Some vaguely related ideas:
- "Plan less and communicate more." This is the main message of The Waning Importance of Categorization by Espen Andersen is Ubiquity v7i19. The better and more accurate searching is, they less we need to make sure things are properly categorized. As a result, those that spend their time making sure things and information is properly categorized will become less important than those that make sure search is fast and effective. Also if we communicate more and get better information faster, we have to spend less time making sure that we know in advance what we want -- we can get it exactly when we want it.
I am impressed with the thickness and size of the industries' blinkers. Only in the last months, I have I have met young journalists who do not read blogs or even know what they are, music industry executives who think the "copying problem" may be solved (here in Europe) because now customers can pay with their cell phones, textbook publishers who insist that highschoolers prefer paper textbooks, and publishing executives who wonder what kind of cookbooks they will produce in the future. (Answer: Those that can compete with standing in front of your fridge, entering its contents into Google, and picking one of the recipes that pop up. Search for "scallops wild mushrooms pepper" in Google, and see what I mean...)Now, Anderson has some things totally wrong here, perhaps because he sees the world a bit too much through the blinkers of a business man rather than a consumer of culture. For example, people want a lot more out of cookbooks than simple recipes. They want ideas, techniques, inspiration, a window into another culture. Cookbooks will change, they won't disappear, in the face of easier ways to get simple recipes. Similarly, his "how to get to my friends house" bit is a bit silly. It may work when you only invite one person to your house, but what it you've invited ten? It seems to me to be rather inefficient to have ten people constantly calling your house, interupting each other on your call waiting, as they circle your neighbourhood trying to find your house. It seems to me an old fashioned map (or new fashioned GPS system) is far better than the silly anecdote he mentions.
When I was young and wanted to go to town with friends, we had to agree to a time and place to meet beforehand. Today's kids go to town without dates, either by themselves or in small groups, and figure out what to do by rapidly communicating through text messaging or chat groups. Incidentally, lest you think this change is confined to the teens, notice what people do the next time you host a dinner party: Rather than ask for detailed directions up front, they will drive as close to your house as they can and then call on their cell phones, requesting guidance in real time. In short, ubiquitous, inexpensive and simple mobile telephone leads us to communicate rather than plan.
- The ubiquitous Scott McLemee has an article in a recent InsideHigherEd about university presses. He's reporting from the annual meeting of the Association of American University Presses, gauging their reactions to the changing scholarly communications landscape. Blogs, wikis, open access, the list goes on. Those presses must be frantically trying to figure out what their best plans are going forward...right?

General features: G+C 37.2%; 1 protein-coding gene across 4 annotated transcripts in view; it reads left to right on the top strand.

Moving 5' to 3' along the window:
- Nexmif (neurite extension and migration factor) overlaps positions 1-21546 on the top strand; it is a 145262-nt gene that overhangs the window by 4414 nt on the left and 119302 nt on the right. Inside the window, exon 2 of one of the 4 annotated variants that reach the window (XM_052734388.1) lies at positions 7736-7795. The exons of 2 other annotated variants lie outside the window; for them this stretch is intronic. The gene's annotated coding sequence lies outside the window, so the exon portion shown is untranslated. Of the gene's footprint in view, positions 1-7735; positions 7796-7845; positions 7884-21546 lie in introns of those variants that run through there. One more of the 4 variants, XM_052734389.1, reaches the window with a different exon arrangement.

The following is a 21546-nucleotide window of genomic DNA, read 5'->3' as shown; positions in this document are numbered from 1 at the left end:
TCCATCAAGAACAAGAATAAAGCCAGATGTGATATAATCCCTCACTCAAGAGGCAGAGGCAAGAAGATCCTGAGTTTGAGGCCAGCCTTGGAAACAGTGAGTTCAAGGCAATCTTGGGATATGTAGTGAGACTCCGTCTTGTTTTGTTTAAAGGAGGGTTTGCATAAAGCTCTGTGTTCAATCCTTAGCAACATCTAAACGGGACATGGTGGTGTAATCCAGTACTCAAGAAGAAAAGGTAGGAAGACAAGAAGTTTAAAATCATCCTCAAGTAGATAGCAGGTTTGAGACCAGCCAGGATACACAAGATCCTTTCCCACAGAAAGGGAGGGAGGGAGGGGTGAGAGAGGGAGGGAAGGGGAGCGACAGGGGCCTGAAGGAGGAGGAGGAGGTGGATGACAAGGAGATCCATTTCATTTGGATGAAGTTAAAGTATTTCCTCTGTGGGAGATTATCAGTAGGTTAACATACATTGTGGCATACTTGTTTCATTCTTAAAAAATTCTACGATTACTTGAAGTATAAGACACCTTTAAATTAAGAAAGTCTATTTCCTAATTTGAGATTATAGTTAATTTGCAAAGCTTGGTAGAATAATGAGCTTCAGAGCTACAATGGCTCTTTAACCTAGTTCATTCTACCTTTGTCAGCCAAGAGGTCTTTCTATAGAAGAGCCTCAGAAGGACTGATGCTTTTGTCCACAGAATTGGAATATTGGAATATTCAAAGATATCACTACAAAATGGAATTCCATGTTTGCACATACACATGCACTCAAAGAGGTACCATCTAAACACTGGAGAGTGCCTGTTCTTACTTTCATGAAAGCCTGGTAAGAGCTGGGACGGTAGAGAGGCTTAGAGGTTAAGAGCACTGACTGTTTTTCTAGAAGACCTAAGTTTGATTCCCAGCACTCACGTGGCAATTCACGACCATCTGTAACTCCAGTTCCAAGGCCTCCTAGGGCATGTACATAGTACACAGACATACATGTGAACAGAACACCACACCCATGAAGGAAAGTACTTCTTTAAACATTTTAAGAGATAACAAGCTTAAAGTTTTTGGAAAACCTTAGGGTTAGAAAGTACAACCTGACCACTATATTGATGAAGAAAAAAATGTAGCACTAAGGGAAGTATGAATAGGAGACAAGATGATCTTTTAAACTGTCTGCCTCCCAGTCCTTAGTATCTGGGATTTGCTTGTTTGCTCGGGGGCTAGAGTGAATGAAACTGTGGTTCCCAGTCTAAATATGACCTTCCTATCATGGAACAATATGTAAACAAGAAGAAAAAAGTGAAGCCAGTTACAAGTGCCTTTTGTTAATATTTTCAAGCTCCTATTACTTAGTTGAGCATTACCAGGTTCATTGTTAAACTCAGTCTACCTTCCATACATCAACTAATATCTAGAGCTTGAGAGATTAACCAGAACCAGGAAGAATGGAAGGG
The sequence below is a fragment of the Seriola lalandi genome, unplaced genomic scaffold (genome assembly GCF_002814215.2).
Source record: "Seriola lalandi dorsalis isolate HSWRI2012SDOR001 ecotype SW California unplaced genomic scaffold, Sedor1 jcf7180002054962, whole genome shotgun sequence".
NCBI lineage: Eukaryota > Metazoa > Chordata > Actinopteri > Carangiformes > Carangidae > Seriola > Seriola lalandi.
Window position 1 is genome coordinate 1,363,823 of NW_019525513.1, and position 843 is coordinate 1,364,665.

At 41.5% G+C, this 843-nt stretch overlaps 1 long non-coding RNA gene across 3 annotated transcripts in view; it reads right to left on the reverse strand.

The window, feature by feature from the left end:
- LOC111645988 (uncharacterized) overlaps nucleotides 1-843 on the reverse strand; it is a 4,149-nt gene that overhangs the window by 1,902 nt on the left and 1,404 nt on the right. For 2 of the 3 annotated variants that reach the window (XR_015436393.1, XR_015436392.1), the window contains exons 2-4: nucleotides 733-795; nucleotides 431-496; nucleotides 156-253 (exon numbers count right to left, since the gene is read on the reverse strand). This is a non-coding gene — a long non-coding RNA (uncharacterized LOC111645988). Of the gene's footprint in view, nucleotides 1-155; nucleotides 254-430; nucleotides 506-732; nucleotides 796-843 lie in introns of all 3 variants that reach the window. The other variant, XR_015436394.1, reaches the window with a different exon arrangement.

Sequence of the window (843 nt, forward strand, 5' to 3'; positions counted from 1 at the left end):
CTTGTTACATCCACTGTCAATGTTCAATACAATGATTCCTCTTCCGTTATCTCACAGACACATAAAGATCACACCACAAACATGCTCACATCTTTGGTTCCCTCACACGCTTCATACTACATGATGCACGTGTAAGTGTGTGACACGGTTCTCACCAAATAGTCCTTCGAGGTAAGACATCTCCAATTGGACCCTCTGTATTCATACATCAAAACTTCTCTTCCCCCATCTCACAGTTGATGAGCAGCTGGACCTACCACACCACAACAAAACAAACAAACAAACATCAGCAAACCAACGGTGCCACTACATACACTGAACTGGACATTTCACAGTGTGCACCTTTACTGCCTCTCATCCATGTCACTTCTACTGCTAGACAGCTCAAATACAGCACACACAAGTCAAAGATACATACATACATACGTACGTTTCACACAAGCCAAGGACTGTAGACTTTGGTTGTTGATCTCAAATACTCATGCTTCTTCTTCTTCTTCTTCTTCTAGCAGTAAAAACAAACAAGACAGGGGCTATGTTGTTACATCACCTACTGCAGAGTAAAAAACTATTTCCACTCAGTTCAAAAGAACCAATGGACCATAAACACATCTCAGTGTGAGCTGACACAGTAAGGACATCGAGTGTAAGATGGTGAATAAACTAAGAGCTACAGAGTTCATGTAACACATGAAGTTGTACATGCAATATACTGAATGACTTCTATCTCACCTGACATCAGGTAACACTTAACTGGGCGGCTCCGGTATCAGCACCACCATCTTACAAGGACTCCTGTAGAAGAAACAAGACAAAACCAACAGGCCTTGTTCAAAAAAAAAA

Indeed, if you hang around younger scholars long enough, it is a matter of time before someone begins pointing out that the old model might be jettisoned entirely. Why spend two years waiting for your monograph to appear from Miskatonic University Press when it might be made available in a fraction of that time through some combination of new media, peer review, and print-on-demand? No one broached such utopian ideas at AAUP (where, of course, they would be viewed as dystopian). But they certainly do get mooted. Sometimes synergy is not your friend.There's a distinct "deer in headlights" feel to the article.
For the longer term, the intent is clearly to shore up the role of the university press’s established standards in an environment that seems increasingly prone to blowing them away.
“University presses,” the AAUP plan stresses, “are well positioned to be among the leaders in the academic community who help universities through a confusing and expensive new world. They can enhance the ability of scholars to research, add value to, and share their work with the broadest possible audiences, and they can help to develop intellectual property policies and behaviors sensible to all.”
- In closing, a quote from Jacob Nielson, usability guru, on something we should remember as we hurtle into the reality 2.0. Neilson, talking about using blogs to create a conversation with users/customers/patrons:
That will work only for the people who are most fanatic, who are engaged so much that they will go and check out these blogs all the time. There are definitely some people who do that -- they are a small fraction. A much larger part of the population is not into that so much. The Internet is not that important to them. It's a support tool for them. Bloggers tend to be all one extreme edge. It's really dangerous to design for a technical elite. We have to design for a broad majority of users.We have to build our systems, design our services, build our collections for all our users, no matter their level of technical knowledge or comfort level. That's the challenge, especially with limited resources, of stradling the edge, trying not to jump past your community and waste your time on things that won't be used, and also trying not to be left behind, in the dust, and losing a whole generation.
Update: Fixed a typo.